Latino high school students in Milwaukee are part of a national campaign to make college accessible to undocumented immigrant students. This October, young people from several Milwaukee schools, churches, and community organizations will meet with Congressional representatives and ask them to support H.R. 1918, the Student Adjustment Act, and S. 1291, the DREAM Act.
Both bills would allow undocumented students who have lived in the United States for at least five years (and who meet other specific criteria) to gain legal residency status. The bills would also allow state universities to charge in-state tuition to the undocumented, and would make undocumented students eligible for grants and loans that they are currently denied.
Tens of thousands of undocumented students graduate from U.S. high schools each year, according to the National Immigration Law Center. “College is not an option for most of these young people,” explains Yeni Salgado, a college student and volunteer with Voces de la Frontera, a workers’ center in Milwaukee that is helping organize the campaign. “If you’re undocumented, you can’t get in-state tuition, so you end up paying three times as much as other residents. And because you’re undocumented, you can’t get loans or assistance.”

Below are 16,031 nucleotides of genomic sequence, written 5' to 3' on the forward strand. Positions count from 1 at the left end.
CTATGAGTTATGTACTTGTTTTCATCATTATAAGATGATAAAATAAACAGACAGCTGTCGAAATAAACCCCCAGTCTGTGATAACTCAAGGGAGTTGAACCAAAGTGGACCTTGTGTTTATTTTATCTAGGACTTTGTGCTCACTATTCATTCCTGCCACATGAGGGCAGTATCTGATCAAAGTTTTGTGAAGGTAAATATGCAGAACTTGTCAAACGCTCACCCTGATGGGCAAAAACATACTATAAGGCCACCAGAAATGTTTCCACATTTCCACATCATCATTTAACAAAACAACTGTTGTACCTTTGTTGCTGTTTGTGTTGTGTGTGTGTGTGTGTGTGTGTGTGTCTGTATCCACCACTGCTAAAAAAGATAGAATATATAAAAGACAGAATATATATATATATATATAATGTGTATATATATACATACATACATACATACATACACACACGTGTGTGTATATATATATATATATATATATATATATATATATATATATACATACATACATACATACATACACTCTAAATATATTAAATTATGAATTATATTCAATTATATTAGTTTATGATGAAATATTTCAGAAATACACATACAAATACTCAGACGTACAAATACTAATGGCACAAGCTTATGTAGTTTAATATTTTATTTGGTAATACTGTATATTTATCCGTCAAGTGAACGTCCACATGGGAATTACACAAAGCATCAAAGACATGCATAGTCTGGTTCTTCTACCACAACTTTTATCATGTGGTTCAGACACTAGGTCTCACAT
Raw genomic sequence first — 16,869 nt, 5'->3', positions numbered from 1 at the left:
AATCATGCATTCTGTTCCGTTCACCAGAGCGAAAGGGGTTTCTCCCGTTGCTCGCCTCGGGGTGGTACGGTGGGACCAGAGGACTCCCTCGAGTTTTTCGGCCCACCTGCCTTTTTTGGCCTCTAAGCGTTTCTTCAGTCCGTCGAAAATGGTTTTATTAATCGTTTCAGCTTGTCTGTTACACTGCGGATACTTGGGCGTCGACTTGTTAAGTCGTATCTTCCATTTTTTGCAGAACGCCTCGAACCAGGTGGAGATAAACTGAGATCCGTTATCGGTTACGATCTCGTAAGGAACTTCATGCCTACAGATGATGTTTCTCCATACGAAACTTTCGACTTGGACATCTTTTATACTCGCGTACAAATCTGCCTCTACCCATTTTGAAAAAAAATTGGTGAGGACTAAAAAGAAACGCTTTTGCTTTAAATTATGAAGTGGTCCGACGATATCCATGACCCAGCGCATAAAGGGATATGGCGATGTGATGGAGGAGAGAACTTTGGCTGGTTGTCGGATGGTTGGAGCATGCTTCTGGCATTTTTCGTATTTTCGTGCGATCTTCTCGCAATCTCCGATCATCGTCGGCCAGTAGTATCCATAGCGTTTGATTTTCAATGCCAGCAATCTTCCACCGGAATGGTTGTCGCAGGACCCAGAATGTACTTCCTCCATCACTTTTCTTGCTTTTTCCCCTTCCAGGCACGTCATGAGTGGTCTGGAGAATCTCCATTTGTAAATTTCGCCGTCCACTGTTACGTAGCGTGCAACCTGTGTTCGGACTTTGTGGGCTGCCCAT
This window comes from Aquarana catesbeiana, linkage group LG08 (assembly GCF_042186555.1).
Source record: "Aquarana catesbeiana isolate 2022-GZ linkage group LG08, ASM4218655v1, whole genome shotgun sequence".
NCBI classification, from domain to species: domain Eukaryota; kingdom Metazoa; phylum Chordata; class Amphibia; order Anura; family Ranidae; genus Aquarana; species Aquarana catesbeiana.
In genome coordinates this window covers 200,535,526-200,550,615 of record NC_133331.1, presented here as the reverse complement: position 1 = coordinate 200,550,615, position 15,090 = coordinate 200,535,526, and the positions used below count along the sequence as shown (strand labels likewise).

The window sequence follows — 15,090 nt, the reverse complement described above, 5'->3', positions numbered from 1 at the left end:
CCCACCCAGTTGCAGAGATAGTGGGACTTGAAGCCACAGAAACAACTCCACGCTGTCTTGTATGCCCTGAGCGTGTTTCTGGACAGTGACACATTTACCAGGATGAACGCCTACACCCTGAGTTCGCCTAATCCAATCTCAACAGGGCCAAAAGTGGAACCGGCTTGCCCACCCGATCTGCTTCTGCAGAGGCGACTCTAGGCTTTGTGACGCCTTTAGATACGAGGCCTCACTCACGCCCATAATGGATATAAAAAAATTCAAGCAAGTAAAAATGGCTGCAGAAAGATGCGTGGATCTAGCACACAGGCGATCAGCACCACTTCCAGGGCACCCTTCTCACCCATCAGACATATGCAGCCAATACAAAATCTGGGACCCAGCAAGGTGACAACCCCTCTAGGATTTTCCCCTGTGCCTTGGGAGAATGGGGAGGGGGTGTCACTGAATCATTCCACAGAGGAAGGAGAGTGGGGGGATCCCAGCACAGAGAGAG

Salgado and several other students from Milwaukee have spoken at hearings, leafleted festivals (including Mexican Fiesta) and appeared at other community events. They are hosting a series of information and organizing meetings in September and October to prepare for their October discussions with national elected officials.
For more information or to get involved in the campaign, contact Yeni Salgado at Voces de la Frontera, (414) 643-1620.
Gay Rights Lawsuits